Rainbows bankruptcy in flux

The fate of Rainbows United's bankruptcy reorganization plan is immersed in a disagreement among its lenders.

Emprise Bank, the nonprofit's lead lender for pre- and post-bankruptcy petition loans, has filed a motion in U.S. Bankruptcy Court to uncouple itself procedurally from three other funding partners on the pre-petition $2.1 million loan.

That motion is slated for a March 11 court hearing in U.S. Bankruptcy Court.

Emprise and two other partners also made a $1.5 million post-petition loan to Rainbows that is scheduled to be retired this winter from proceeds of two real estate sales, at 340 S. Broadway and the Ritchie Family Center at 251 S. Whittier.

The pre-petition loan, for $2.1 million on a long-term amortization schedule, includes Emprise, Equity Bank, Bank of America and Bank of Kansas, according to the motion filed Friday by Emprise attorney Karl Swartz of Morris, Laing, Evans, Brock & Kennedy.

Emprise is the biggest contributor to that loan package, at $1.26 million, according to court documents.

According to the motion, the lenders would have one vote on Rainbows' reorganization plan, which is set for a court hearing on March 24.

In it, Swartz writes that Emprise plans to vote to accept the reorganization plan but that it expects at least one of the loan participants — Equity Bank, according to several sources close to the bankruptcy — will "withhold its consent to Emprise's vote to accept the plan and will request that Emprise vote to reject the plan."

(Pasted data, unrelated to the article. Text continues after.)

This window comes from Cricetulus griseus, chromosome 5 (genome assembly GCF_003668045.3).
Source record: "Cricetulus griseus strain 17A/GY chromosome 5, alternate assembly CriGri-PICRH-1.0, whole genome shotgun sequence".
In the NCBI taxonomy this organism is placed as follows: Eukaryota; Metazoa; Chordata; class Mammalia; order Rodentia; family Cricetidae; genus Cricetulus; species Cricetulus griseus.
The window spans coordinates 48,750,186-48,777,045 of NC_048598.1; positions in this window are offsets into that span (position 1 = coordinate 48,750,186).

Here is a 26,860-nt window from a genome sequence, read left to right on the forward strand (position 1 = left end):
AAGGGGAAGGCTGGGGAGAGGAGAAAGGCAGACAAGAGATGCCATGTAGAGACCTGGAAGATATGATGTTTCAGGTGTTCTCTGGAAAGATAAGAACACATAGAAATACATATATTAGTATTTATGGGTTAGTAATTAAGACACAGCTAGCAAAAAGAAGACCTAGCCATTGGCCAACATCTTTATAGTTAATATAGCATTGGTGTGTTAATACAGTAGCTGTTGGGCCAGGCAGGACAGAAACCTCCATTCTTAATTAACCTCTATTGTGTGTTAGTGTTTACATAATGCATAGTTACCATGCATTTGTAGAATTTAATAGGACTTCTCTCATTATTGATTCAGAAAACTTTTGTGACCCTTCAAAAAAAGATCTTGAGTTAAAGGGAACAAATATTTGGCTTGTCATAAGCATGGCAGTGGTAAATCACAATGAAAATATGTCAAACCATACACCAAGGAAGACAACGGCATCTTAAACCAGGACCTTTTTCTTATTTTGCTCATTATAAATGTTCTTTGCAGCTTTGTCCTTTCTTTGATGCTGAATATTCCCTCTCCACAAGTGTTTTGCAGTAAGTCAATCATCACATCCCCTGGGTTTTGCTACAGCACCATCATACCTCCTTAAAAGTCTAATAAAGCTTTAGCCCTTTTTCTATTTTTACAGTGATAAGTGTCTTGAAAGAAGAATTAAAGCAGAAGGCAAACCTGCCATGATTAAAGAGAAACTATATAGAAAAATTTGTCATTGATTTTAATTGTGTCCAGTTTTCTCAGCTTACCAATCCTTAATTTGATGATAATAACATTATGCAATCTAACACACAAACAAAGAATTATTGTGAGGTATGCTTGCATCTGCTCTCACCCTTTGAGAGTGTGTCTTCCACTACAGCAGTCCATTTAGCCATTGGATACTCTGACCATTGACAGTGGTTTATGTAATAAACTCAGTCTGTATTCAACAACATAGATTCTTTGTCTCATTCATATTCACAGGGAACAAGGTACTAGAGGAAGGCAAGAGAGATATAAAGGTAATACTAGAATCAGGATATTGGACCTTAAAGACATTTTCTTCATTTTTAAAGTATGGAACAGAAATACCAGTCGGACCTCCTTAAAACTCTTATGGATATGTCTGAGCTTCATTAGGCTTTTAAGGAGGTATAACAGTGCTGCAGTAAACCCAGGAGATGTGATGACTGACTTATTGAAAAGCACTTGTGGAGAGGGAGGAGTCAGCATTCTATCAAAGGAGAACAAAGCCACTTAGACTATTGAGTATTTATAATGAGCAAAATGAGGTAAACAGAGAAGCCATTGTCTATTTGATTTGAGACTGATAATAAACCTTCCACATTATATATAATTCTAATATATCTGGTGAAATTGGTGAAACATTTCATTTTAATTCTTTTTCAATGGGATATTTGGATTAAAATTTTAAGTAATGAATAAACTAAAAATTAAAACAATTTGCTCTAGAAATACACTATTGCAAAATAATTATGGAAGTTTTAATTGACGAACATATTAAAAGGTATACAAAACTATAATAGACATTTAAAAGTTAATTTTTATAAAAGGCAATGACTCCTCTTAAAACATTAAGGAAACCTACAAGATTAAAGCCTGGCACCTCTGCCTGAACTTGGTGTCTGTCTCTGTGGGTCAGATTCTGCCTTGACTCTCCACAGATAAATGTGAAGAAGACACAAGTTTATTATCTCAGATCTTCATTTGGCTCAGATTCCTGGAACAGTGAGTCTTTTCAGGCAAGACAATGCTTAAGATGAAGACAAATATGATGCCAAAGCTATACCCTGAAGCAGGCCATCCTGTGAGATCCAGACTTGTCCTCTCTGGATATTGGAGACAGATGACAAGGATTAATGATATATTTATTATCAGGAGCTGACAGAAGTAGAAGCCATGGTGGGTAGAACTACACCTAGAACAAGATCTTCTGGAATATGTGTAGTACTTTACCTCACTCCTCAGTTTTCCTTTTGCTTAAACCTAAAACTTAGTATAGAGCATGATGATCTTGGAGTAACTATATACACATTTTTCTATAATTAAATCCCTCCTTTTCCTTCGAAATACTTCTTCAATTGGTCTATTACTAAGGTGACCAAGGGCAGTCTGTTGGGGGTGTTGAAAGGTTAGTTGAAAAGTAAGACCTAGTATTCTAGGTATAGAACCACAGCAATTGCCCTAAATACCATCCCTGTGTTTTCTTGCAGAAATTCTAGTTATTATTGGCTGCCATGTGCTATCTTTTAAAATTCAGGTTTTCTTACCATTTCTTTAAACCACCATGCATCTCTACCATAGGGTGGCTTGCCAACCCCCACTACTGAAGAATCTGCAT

As a result, the petition seeks to allow each of the four funding banks to vote separately on the loan.

Brad Elliott, CEO of Equity Bank, said Monday that his bank "isn't a party to the bankruptcy" and declined to elaborate.

Tom Page, the Emprise president, and Ed Nazar, Rainbows' bankruptcy attorney, declined comment.

Rainbows filed for Chapter 11 bankruptcy reorganization protection on July 30.

In the filing, the organization cited $5.6 million in unpaid debts, including $2.3 million in federal withholding taxes, $2.4 million in unpaid bank loans and about $800,000 in other bills.

Rainbows United officials said at the time that misleading internal financial statements led to the bankruptcy, and no funds were embezzled.

The discrepancies in the organization's finances came to light after the unexpected resignation of chief financial officer Scott Richards on July 6. Richards had been with the agency for 14 years and had handled its finances for the past four, Rainbows officials said.